One of my first posts on this blog was about Frank Russo, President of the American Family Association of New York, dedicated homophobe and self appointed morality tsar of Long Island.
Mr. Russo had a letter to the editor published in Newsday last week in response to a small article Newsday ran about the announcement by Vice President Dick Cheney's lesbian daughter that she was pregnant. The article mentioned that "conservative activists consider homosexuality a sin." Russo wrote Newsday to clarify that conservative activists such as himself "do not view homosexuality (the homosexual orientation or inclination) as a sin, but rather as a disorder." How kind of him.
Russo went on to state that he viewed homosexuality the same way that he viewed alcoholism. According to Russo, "homosexual acts are objectively sinful, just as is drunkenness."
I was sufficiently incensed by what Russo wrote to e-mail my own letter to the editor of Newsday in response. Since Newsday considers letters sent to them as their property, I will not repeat it in its entirety here. The three main points I made were (1) "there is a vast difference between two people of the same gender in a relationship who spend some intimate moments together in the privacy of their home and a person who becomes inebriated from alcohol and gets behind the wheel of a car", (2) "what if an objective review of the evidence and the facts determines that the holy book that Mr. Russo and other religious conservatives use to base their judgment about gays does not actually represent the inerrant truth of some supreme being?", and (3) how does "the integrity of my marriage and family depend upon denying gays the same rights that I have?" I also made a jibe at Russo and other activists who set up organizations with words like "Family" and "Traditional Values" in their names and think it gives them the right to pontificate on matters or morality.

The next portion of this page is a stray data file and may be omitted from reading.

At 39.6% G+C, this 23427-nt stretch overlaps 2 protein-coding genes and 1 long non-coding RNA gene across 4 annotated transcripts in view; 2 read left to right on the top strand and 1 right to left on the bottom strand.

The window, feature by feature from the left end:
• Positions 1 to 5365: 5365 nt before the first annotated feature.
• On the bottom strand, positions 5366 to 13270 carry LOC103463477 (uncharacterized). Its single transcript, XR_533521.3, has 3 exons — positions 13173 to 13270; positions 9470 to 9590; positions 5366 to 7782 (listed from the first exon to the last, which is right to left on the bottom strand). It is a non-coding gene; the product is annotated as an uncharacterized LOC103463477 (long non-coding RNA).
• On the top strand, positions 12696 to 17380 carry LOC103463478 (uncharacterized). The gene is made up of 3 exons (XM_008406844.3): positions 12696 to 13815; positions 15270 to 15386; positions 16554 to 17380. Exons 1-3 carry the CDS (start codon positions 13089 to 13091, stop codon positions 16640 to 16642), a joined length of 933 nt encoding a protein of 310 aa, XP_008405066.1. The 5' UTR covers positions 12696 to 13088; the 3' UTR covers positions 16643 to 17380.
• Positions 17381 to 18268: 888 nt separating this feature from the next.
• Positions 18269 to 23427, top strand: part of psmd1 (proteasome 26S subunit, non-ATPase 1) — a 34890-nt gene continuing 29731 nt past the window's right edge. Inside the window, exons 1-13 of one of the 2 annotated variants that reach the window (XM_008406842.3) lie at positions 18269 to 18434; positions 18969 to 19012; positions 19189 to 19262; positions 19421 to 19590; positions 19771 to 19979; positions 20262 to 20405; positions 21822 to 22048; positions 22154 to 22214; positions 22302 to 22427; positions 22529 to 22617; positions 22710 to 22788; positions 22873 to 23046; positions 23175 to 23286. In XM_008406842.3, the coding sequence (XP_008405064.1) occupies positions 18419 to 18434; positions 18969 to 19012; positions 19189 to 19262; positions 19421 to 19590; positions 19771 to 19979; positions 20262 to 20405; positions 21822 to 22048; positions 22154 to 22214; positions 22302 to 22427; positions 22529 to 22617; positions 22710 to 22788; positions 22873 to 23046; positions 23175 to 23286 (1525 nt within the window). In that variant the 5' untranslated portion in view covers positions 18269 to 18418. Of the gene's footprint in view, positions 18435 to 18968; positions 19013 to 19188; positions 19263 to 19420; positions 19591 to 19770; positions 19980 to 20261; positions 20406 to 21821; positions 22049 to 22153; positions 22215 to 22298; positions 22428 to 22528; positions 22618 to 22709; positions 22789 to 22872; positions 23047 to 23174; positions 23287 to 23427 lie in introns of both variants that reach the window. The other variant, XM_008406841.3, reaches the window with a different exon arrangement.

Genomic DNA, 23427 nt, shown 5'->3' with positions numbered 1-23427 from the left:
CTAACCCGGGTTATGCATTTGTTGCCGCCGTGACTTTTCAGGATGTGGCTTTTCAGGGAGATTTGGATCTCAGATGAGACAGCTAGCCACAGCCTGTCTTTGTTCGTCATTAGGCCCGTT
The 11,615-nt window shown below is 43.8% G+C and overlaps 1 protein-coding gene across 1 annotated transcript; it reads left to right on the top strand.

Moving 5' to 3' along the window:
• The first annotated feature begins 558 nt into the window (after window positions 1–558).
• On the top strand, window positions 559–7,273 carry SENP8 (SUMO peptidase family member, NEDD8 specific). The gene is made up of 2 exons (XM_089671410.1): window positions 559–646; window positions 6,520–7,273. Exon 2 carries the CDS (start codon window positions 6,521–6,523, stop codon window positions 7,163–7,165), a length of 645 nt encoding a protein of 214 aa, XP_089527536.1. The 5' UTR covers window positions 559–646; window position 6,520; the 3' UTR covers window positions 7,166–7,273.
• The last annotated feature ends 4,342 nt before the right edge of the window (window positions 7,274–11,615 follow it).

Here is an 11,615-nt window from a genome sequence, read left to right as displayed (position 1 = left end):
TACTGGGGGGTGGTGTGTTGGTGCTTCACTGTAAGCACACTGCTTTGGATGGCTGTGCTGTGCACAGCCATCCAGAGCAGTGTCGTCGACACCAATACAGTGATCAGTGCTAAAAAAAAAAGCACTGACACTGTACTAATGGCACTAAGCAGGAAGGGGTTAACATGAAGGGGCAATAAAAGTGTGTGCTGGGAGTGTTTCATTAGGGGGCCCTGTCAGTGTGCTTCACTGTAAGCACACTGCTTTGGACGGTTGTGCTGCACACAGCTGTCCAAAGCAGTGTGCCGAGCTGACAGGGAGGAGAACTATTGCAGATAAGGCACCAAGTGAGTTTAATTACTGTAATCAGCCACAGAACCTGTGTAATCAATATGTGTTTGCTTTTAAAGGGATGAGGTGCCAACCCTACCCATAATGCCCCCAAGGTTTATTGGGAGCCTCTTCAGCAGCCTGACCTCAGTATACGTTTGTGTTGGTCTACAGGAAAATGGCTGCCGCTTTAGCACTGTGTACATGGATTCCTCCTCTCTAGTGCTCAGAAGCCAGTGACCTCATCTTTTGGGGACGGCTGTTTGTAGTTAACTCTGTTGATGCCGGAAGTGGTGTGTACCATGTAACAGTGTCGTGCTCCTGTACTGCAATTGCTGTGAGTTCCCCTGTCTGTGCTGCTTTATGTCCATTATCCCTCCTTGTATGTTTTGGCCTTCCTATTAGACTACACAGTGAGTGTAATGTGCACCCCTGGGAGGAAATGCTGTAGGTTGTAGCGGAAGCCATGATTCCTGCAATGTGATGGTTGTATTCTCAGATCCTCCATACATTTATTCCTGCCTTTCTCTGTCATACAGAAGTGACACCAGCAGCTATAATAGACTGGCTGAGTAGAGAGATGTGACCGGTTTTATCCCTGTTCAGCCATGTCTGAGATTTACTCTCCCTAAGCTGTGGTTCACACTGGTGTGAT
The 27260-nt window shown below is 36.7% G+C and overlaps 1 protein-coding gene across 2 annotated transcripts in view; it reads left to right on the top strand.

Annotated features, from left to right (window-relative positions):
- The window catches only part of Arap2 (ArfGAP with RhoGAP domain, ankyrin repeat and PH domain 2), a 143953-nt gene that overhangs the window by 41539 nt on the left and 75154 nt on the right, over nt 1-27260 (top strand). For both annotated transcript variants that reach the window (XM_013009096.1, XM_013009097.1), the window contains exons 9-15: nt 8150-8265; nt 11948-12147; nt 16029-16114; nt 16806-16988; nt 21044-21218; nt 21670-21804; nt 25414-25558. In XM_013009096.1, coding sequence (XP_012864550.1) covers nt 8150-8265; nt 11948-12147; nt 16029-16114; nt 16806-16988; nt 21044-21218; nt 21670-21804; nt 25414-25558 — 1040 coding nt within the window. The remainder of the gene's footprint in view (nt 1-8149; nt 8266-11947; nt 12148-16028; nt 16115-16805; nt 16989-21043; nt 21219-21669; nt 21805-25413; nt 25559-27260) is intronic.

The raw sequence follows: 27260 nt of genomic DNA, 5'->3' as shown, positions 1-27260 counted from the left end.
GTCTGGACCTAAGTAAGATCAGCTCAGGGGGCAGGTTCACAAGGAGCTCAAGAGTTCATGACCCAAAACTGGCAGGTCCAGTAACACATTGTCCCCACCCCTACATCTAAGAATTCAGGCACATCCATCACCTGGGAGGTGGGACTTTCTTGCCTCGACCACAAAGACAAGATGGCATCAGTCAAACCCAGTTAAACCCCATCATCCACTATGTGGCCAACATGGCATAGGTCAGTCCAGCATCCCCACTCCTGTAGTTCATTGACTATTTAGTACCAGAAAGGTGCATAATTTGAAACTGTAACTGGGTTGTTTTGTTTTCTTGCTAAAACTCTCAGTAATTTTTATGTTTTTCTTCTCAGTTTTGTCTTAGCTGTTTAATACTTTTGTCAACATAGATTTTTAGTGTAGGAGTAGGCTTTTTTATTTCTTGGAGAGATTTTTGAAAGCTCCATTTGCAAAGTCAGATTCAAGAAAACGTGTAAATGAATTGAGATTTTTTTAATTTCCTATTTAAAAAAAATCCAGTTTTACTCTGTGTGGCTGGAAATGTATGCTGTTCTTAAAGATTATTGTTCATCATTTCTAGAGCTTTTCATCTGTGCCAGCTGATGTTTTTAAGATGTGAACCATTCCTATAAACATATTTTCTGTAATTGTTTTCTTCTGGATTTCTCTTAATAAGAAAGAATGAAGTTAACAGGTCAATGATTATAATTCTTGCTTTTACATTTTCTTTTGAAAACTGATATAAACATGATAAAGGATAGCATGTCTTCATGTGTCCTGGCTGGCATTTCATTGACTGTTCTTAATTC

When I checked the Letters section on Newsday's web site today, my letter was not as yet published. However, I was pleased to see that Newsday ran no less than four letters from readers who took issue with Mr. Russo. Many of them echoed my points.
Below are my favorite quotes from the published letters.
Peter Miller of Westbury, in prose dripping with sarcasm, wrote "In every area of my house, I am disordered until I cross the magic threshold of my bedroom with a friend, then I'm a sinner. In my bathroom, kitchen, living room I am disordered. There's a sofa in my living room. On that sofa I'm a sinner. But, when I'm sitting on my recliner, watching a "Seinfeld" rerun, I'm just disordered. I'm disordered while driving my car in the front seat, but a sinner in the backseat."
But the slam dunk goes to Maurice Simon of Mastic Beach, who wrote "I am a decorated combat Vietnam veteran, retired health care professional, law-biding, tax-paying citizen of this great state and country and a gay man. The only sin or disorder that I see is the religious hate and segregation toward gay people in the name of God."
Of course, none of this is likely to change the way Frank Russo thinks about gays. But that is not the point. The readers of Newsday who are more likely to be open minded about such things need to see Russo's comments rebutted. While I wish that my letter had been one of the ones that was published (and there is a chance it still might), as long as the message gets put out there by people of good will, that is what matters the most.